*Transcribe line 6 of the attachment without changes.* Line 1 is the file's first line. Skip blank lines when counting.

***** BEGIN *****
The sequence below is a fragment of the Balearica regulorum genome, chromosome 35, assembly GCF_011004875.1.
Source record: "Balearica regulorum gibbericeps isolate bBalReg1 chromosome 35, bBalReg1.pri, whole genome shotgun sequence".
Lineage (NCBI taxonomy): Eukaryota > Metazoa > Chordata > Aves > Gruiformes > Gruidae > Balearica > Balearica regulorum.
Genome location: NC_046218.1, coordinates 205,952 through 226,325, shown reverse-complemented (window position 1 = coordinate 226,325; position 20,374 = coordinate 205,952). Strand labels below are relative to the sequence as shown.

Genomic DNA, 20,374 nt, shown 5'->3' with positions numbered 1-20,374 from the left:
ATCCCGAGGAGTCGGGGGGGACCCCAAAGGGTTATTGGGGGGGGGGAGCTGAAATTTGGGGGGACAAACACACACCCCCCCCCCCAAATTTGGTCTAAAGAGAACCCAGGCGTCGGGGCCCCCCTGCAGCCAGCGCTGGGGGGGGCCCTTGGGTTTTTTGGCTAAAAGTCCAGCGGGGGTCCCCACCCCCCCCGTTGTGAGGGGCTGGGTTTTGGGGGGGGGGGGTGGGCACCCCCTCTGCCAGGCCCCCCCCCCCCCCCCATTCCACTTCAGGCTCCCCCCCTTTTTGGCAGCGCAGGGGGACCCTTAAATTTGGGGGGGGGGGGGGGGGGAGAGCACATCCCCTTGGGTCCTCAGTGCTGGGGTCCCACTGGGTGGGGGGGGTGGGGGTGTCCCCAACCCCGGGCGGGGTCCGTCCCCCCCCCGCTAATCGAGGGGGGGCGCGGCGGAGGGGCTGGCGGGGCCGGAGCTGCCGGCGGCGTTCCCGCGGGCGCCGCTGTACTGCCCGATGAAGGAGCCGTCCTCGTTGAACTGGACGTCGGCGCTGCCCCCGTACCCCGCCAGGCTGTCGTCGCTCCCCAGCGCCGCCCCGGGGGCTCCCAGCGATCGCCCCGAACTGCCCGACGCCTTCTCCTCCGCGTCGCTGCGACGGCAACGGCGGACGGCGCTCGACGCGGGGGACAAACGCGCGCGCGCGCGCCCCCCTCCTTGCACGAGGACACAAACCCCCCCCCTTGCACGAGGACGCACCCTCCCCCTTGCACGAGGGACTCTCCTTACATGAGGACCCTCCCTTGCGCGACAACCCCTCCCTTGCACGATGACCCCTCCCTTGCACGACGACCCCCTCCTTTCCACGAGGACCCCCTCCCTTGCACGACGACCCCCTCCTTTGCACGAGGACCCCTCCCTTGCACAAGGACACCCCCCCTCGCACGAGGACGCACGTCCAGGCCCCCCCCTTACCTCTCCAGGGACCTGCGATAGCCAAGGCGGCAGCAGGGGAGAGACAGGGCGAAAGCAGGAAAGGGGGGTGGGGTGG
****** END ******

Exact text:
ATCCCGAGGAGTCGGGGGGGACCCCAAAGGGTTATTGGGGGGGGGGAGCTGAAATTTGGGGGGACAAACACACACCCCCCCCCCCAAATTTGGTCTAAAGAGAACCCAGGCGTCGGGGCCCCCCTGCAGCCAGCGCTGGGGGGGGCCCTTGGGTTTTTTGGCTAAAAGTCCAGCGGGGGTCCCCACCCCCCCCGTTGTGAGGGGCTGGGTTTTGGGGGGGGGGGGTGGGCACCCCCTCTGCCAGGCCCCCCCCCCCCCCCCATTCCACTTCAGGCTCCCCCCCTTTTTGGCAGCGCAGGGGGACCCTTAAATTTGGGGGGGGGGGGGGGGGGAGAGCACATCCCCTTGGGTCCTCAGTGCTGGGGTCCCACTGGGTGGGGGGGGTGGGGGTGTCCCCAACCCCGGGCGGGGTCCGTCCCCCCCCCGCTAATCGAGGGGGGGCGCGGCGGAGGGGCTGGCGGGGCCGGAGCTGCCGGCGGCGTTCCCGCGGGCGCCGCTGTACTGCCCGATGAAGGAGCCGTCCTCGTTGAACTGGACGTCGGCGCTGCCCCCGTACCCCGCCAGGCTGTCGTCGCTCCCCAGCGCCGCCCCGGGGGCTCCCAGCGATCGCCCCGAACTGCCCGACGCCTTCTCCTCCGCGTCGCTGCGACGGCAACGGCGGACGGCGCTCGACGCGGGGGACAAACGCGCGCGCGCGCGCCCCCCTCCTTGCACGAGGACACAAACCCCCCCCCTTGCACGAGGACGCACCCTCCCCCTTGCACGAGGGACTCTCCTTACATGAGGACCCTCCCTTGCGCGACAACCCCTCCCTTGCACGATGACCCCTCCCTTGCACGACGACCCCCTCCTTTCCACGAGGACCCCCTCCCTTGCACGACGACCCCCTCCTTTGCACGAGGACCCCTCCCTTGCACAAGGACACCCCCCCTCGCACGAGGACGCACGTCCAGGCCCCCCCCTTACCTCTCCAGGGACCTGCGATAGCCAAGGCGGCAGCAGGGGAGAGACAGGGCGAAAGCAGGAAAGGGGGGTGGGGTGG